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As I have been presenting at various nursing gatherings and conferences about the topic of resilience in light of work-related grief, I have been struck anew by the definitions of resilience that I find in the literature.
- The ability to return to a state of normalcy or to “bounce back” from adversity or trauma and remain focused and optimistic about the future (Dyer and McGuinness, Archives of Pediatric Nursing, 1996).
- The “ability to face adverse situations, remain focused, and continue to be optimistic for the future” (Kester and Wei, Nursing Management, 2018).
While I understand and very much appreciate the intent (and necessity) behind these definitions, I have to ask whether we are adequately exploring the meanings of the words used within these definitions and the implications for what nurses should expect of themselves in seeking to be resilient.
Does short-term resilience look different from long-term resilience? For example, in the definition presented by Dyer and McGuinness, a resilient nurse should be able to return to a state of normalcy. There is certainly a need for nurses to be able to maintain a steadfast mind and emotional state in the short-term moments of acute crises with their patients. A nurse returning to work after a difficult shift just the day before has to find a way to be present and focused for the next patient—to be resilient.
But in the longer term, when I consider what my normal state was as a person before I became a nurse, I find that I have been so transformed by my experiences as a bedside nurse in a pediatric ICU that I will simply never return to that state of prenursing normalcy. There is a deeper and slow adaptation that I find I have had to make over time to a new normal, where exposure to grief and traumatic experiences as a nurse become a regular part of my life. I must learn how to regularly incorporate these into my worldview as I seek to be resilient in both vision and spirit as a nurse.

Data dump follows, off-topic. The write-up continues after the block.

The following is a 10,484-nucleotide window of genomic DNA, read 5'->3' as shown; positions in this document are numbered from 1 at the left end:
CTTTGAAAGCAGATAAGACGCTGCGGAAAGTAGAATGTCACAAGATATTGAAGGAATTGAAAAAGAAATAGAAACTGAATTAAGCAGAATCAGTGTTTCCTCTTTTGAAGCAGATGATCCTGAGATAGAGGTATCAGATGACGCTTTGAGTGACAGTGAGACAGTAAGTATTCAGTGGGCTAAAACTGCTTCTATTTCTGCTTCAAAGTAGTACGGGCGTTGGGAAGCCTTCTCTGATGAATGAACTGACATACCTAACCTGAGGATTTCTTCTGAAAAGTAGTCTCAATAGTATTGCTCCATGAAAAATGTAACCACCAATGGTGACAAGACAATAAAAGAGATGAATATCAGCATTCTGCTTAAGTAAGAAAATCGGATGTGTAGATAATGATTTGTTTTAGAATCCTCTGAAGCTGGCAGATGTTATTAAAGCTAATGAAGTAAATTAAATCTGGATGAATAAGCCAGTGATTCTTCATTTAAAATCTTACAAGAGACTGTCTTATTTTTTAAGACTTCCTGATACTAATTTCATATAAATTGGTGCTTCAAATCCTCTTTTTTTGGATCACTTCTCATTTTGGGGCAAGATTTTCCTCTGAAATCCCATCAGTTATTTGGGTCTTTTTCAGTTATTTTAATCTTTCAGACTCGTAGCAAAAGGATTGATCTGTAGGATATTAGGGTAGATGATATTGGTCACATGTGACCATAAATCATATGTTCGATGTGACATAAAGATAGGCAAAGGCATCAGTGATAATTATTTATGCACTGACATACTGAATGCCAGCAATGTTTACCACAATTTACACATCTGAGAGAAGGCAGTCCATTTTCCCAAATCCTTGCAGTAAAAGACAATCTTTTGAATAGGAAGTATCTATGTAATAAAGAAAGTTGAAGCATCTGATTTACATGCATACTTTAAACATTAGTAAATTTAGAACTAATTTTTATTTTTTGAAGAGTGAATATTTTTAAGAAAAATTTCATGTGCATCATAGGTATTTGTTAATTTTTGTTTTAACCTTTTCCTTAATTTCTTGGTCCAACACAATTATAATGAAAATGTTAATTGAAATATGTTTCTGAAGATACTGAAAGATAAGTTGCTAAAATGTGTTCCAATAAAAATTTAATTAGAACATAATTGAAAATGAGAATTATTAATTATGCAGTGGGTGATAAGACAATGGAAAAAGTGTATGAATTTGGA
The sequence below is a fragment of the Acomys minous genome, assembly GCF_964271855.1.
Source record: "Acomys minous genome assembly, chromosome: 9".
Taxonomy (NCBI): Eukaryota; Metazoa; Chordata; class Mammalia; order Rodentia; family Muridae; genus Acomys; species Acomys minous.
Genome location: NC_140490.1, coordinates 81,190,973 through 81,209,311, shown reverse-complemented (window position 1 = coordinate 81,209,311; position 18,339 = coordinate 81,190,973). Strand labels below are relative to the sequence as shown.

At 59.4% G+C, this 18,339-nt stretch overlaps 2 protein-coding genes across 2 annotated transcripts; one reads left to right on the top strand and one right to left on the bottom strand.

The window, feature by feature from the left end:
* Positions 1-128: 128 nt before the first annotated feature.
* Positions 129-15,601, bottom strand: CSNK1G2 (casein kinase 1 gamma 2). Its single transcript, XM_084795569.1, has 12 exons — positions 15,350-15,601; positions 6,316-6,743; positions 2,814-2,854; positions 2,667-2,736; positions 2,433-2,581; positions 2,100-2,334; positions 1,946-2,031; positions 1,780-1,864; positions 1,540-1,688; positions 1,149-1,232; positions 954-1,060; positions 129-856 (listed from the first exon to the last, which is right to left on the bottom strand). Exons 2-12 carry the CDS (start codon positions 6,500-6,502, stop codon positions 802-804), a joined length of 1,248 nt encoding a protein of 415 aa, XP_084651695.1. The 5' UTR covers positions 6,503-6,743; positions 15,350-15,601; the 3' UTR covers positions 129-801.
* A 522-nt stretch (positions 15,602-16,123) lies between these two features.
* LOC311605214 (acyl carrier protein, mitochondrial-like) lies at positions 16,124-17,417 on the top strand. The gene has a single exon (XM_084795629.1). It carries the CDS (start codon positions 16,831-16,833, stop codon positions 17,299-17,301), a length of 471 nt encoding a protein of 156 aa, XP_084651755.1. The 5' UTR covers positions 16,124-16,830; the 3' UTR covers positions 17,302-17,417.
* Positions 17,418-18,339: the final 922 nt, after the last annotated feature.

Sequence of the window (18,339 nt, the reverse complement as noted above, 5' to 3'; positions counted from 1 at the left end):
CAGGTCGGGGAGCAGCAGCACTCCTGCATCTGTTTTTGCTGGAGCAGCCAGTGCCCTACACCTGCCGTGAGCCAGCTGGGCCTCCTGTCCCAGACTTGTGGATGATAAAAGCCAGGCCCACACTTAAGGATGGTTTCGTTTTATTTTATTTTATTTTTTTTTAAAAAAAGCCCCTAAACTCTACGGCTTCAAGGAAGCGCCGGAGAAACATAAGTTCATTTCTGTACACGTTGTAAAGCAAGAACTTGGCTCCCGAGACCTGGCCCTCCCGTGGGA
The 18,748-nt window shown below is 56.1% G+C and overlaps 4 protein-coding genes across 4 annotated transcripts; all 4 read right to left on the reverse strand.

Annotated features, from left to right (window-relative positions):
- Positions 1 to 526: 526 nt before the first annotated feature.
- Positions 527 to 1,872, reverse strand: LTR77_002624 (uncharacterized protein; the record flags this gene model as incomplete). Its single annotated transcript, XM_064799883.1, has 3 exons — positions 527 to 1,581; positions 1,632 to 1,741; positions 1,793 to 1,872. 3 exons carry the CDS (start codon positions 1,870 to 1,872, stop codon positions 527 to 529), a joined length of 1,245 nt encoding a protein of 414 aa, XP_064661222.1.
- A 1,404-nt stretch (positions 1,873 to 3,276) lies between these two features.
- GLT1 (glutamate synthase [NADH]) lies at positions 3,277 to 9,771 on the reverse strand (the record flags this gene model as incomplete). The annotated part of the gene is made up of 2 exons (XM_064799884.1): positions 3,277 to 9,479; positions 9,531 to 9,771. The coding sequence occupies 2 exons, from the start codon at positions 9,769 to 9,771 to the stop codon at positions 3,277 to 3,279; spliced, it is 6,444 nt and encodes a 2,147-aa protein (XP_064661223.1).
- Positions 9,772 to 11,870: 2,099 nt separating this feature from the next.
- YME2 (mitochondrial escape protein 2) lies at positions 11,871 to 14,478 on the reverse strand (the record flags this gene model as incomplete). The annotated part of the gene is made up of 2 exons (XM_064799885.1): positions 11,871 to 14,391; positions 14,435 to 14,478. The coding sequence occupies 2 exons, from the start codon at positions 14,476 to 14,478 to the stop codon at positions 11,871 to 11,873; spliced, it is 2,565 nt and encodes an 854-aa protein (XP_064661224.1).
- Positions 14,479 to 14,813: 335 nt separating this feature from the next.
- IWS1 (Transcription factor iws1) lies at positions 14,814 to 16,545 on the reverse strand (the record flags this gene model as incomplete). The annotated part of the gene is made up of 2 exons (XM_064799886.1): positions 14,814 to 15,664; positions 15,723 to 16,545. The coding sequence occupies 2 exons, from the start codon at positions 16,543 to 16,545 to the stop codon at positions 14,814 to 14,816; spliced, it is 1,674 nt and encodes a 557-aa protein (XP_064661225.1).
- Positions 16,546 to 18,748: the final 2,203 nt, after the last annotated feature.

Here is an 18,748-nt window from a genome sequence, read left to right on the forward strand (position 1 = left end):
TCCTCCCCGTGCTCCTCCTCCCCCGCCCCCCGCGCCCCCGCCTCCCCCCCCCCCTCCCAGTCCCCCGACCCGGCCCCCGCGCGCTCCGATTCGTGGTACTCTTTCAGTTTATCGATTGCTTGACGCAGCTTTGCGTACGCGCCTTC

Toward a more deeply rooted, reality-based optimism. Both definitions of resilience include an end goal of being able to remain optimistic for the future. When I read these words at face value, it feels unclear to me what optimism “ought” to look like for a resilient nurse. I have seen children die. I have seen families filled with hope for full recovery, only to be profoundly disappointed as their child's disease process could not be remedied by all that modern medicine threw at it.
Does optimism mean the ability to maintain an upbeat demeanor; does it require a reassuring insistence that “Everything will be OK!” every time I come to work? It is worth considering how we may—with all good intentions in desiring our well-being and that of others—at times subconsciously place an expectation on ourselves and our nursing culture to be immune to the reality of grief and closed off to our own healthy expression of it.
This work has meaning. But I am coming to the conclusion that maintaining a sense of optimism for the future as a nurse has to do with being deeply rooted in the reality that suffering and death are real, that goodbyes happen too soon, that sometimes we all fall apart. And even still, I can endure in this bittersweet profession with a conviction that my work has meaning, that my heart does not need to inevitably be overcome with cynicism, and that my presence—with the worldwide community of nurses—can continue to bring a healing balm in the midst of harsh realities.